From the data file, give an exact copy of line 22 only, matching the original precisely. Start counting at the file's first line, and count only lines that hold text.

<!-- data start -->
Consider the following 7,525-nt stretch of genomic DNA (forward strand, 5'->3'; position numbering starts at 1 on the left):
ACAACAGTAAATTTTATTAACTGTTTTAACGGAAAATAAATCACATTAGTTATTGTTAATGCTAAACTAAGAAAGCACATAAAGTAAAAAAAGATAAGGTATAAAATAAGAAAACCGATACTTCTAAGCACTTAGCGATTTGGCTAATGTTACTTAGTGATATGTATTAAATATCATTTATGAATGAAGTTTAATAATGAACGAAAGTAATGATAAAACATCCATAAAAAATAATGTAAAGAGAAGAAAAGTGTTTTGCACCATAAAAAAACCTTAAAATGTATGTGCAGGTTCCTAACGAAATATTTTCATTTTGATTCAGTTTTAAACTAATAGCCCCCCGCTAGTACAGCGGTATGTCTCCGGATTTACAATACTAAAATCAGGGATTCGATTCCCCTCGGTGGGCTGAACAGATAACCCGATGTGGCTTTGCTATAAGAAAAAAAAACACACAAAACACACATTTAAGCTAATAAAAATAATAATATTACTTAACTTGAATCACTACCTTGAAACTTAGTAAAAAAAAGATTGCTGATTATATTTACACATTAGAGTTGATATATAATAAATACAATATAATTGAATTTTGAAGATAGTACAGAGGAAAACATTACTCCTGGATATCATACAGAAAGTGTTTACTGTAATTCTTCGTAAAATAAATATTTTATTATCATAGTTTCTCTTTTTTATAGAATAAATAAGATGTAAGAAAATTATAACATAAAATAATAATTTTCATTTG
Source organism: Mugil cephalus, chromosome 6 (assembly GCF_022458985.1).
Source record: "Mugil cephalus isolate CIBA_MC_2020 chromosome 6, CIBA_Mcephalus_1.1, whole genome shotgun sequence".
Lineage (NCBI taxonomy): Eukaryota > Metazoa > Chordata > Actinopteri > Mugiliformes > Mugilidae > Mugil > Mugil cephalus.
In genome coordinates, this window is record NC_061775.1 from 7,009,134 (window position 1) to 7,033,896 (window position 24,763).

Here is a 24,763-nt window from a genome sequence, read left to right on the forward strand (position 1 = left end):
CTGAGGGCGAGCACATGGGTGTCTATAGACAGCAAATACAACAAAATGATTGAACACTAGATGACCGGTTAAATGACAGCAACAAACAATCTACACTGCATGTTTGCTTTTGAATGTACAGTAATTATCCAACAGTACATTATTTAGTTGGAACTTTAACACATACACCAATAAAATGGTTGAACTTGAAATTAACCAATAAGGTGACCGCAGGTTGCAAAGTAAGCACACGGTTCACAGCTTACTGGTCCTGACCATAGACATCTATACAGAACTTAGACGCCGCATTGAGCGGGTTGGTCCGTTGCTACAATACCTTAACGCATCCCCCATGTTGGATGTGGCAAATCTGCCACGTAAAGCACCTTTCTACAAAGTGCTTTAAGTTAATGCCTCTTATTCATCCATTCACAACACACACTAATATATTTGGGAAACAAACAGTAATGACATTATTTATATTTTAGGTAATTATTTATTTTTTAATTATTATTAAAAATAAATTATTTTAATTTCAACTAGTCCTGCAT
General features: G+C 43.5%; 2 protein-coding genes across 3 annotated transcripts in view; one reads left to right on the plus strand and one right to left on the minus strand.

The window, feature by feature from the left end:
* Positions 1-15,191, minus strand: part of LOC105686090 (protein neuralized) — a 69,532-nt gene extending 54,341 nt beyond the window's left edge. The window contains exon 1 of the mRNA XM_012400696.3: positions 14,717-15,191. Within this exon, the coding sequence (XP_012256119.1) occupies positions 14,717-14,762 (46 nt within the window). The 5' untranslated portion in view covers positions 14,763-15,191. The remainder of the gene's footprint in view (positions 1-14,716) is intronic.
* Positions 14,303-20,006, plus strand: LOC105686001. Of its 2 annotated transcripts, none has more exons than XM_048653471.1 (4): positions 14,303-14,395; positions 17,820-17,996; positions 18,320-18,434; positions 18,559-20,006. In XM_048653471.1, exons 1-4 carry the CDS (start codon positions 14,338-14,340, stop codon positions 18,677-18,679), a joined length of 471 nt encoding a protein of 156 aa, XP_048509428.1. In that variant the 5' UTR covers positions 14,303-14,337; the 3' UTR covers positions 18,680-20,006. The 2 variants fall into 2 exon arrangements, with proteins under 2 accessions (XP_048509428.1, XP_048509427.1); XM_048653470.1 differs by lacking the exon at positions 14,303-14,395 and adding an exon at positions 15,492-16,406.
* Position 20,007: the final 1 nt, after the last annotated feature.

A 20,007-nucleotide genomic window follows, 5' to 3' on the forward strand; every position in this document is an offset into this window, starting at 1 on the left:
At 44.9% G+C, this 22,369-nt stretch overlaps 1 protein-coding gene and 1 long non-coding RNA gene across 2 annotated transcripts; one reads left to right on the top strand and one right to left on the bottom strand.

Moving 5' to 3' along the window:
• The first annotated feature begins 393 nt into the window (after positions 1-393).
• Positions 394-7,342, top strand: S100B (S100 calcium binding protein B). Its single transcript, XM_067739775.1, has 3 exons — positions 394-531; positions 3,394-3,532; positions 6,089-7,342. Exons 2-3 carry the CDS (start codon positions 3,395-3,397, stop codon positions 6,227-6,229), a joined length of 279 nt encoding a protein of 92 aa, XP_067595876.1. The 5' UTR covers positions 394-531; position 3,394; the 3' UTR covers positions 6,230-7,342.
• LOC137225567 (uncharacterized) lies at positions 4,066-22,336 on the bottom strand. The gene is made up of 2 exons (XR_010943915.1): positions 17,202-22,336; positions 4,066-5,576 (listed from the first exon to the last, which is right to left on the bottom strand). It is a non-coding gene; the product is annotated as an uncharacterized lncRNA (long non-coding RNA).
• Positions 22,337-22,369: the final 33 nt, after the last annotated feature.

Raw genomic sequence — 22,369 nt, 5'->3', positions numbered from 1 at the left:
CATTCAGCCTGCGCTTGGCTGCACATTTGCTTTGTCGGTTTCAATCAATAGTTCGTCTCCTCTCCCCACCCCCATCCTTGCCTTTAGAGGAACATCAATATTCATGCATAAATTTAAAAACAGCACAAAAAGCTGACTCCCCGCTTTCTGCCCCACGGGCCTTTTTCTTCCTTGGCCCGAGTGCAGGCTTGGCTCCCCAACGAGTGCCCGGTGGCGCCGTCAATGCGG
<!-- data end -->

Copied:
CATTCAGCCTGCGCTTGGCTGCACATTTGCTTTGTCGGTTTCAATCAATAGTTCGTCTCCTCTCCCCACCCCCATCCTTGCCTTTAGAGGAACATCAATATTCATGCATAAATTTAAAAACAGCACAAAAAGCTGACTCCCCGCTTTCTGCCCCACGGGCCTTTTTCTTCCTTGGCCCGAGTGCAGGCTTGGCTCCCCAACGAGTGCCCGGTGGCGCCGTCAATGCGG